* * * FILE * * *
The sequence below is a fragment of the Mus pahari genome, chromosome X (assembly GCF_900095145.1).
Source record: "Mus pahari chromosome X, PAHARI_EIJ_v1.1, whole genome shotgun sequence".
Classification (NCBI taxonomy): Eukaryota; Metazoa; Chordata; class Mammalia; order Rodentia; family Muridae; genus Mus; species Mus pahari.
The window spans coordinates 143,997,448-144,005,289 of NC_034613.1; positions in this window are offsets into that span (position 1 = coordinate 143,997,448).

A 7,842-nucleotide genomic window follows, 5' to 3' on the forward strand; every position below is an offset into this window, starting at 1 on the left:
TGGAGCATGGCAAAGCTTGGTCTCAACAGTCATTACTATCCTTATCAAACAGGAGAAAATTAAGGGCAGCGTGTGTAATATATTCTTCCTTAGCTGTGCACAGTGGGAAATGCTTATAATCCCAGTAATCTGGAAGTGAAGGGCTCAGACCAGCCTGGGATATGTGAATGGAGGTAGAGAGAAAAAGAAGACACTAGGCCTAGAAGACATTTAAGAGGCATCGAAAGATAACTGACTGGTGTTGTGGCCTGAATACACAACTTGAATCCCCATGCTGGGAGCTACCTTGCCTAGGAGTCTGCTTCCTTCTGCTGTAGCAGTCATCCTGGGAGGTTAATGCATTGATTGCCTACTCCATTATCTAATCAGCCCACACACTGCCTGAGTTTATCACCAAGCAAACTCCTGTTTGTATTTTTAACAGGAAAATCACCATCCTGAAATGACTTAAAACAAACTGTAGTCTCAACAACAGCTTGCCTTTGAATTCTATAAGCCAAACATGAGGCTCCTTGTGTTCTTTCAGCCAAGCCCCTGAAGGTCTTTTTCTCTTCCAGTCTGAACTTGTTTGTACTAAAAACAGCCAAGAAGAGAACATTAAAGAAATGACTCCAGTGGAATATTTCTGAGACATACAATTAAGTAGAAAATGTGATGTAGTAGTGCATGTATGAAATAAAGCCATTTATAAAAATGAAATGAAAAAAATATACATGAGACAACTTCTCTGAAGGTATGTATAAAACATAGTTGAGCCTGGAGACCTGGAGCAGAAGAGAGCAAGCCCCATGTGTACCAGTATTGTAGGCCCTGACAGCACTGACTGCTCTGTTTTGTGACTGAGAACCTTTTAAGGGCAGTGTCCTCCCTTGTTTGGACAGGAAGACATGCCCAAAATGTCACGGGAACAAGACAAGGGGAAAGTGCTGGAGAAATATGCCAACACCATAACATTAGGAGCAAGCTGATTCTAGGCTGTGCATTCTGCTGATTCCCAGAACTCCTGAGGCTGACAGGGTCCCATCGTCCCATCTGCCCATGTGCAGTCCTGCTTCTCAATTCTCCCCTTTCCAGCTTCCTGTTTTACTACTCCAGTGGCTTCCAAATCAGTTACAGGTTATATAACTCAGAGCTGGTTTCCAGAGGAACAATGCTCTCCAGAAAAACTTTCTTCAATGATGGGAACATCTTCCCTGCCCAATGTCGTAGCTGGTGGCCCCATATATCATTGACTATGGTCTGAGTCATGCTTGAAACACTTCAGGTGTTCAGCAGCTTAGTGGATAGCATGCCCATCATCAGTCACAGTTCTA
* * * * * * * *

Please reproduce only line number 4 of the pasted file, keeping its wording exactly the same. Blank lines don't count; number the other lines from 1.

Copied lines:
The window spans coordinates 143,997,448-144,005,289 of NC_034613.1; positions in this window are offsets into that span (position 1 = coordinate 143,997,448).